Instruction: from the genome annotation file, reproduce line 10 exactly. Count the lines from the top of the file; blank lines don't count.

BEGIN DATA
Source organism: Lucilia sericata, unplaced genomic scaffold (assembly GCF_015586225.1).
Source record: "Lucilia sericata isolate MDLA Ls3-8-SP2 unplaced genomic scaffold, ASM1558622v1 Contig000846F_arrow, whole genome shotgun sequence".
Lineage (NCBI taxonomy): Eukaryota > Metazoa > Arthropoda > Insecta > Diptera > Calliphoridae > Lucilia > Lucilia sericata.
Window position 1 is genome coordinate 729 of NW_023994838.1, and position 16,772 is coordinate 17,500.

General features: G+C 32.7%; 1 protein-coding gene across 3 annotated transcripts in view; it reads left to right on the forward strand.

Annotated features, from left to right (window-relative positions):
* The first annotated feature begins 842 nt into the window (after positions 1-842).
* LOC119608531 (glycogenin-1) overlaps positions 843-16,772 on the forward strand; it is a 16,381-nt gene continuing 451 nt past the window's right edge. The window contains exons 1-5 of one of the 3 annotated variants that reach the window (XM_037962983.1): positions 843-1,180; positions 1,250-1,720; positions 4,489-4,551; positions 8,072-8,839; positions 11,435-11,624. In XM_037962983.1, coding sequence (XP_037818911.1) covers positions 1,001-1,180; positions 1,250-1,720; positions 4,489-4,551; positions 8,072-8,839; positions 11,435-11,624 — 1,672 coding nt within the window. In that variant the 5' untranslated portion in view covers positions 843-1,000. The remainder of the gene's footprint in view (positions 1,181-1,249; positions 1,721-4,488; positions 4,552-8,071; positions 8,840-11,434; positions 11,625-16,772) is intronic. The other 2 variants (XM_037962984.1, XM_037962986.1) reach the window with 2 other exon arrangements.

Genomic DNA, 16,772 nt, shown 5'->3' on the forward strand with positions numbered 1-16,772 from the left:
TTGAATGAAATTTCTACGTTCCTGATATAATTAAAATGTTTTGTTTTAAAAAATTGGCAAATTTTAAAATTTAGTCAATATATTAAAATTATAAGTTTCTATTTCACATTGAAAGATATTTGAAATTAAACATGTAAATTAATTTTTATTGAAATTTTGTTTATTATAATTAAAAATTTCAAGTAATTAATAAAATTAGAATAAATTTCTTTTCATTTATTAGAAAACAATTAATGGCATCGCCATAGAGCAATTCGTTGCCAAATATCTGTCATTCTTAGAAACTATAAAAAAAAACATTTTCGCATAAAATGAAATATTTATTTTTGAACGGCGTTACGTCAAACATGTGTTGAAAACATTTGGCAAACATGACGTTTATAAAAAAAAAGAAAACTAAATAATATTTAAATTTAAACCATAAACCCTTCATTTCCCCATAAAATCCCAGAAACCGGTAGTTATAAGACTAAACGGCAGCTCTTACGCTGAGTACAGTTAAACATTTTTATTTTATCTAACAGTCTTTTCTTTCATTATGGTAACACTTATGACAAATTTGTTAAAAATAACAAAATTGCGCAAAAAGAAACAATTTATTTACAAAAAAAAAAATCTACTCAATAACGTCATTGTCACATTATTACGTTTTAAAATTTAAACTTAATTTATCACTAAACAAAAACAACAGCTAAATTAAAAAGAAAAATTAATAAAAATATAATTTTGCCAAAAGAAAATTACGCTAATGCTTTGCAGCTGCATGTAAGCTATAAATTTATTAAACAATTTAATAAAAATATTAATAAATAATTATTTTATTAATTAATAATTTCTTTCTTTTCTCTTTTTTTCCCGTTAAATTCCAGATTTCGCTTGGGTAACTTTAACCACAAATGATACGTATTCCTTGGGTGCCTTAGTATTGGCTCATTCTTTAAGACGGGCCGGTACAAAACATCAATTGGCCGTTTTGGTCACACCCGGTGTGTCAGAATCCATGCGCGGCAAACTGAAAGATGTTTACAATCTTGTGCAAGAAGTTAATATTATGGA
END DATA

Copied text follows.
TTGAATGAAATTTCTACGTTCCTGATATAATTAAAATGTTTTGTTTTAAAAAATTGGCAAATTTTAAAATTTAGTCAATATATTAAAATTATAAGTTTCTATTTCACATTGAAAGATATTTGAAATTAAACATGTAAATTAATTTTTATTGAAATTTTGTTTATTATAATTAAAAATTTCAAGTAATTAATAAAATTAGAATAAATTTCTTTTCATTTATTAGAAAACAATTAATGGCATCGCCATAGAGCAATTCGTTGCCAAATATCTGTCATTCTTAGAAACTATAAAAAAAAACATTTTCGCATAAAATGAAATATTTATTTTTGAACGGCGTTACGTCAAACATGTGTTGAAAACATTTGGCAAACATGACGTTTATAAAAAAAAAGAAAACTAAATAATATTTAAATTTAAACCATAAACCCTTCATTTCCCCATAAAATCCCAGAAACCGGTAGTTATAAGACTAAACGGCAGCTCTTACGCTGAGTACAGTTAAACATTTTTATTTTATCTAACAGTCTTTTCTTTCATTATGGTAACACTTATGACAAATTTGTTAAAAATAACAAAATTGCGCAAAAAGAAACAATTTATTTACAAAAAAAAAAATCTACTCAATAACGTCATTGTCACATTATTACGTTTTAAAATTTAAACTTAATTTATCACTAAACAAAAACAACAGCTAAATTAAAAAGAAAAATTAATAAAAATATAATTTTGCCAAAAGAAAATTACGCTAATGCTTTGCAGCTGCATGTAAGCTATAAATTTATTAAACAATTTAATAAAAATATTAATAAATAATTATTTTATTAATTAATAATTTCTTTCTTTTCTCTTTTTTTCCCGTTAAATTCCAGATTTCGCTTGGGTAACTTTAACCACAAATGATACGTATTCCTTGGGTGCCTTAGTATTGGCTCATTCTTTAAGACGGGCCGGTACAAAACATCAATTGGCCGTTTTGGTCACACCCGGTGTGTCAGAATCCATGCGCGGCAAACTGAAAGATGTTTACAATCTTGTGCAAGAAGTTAATATTATGGA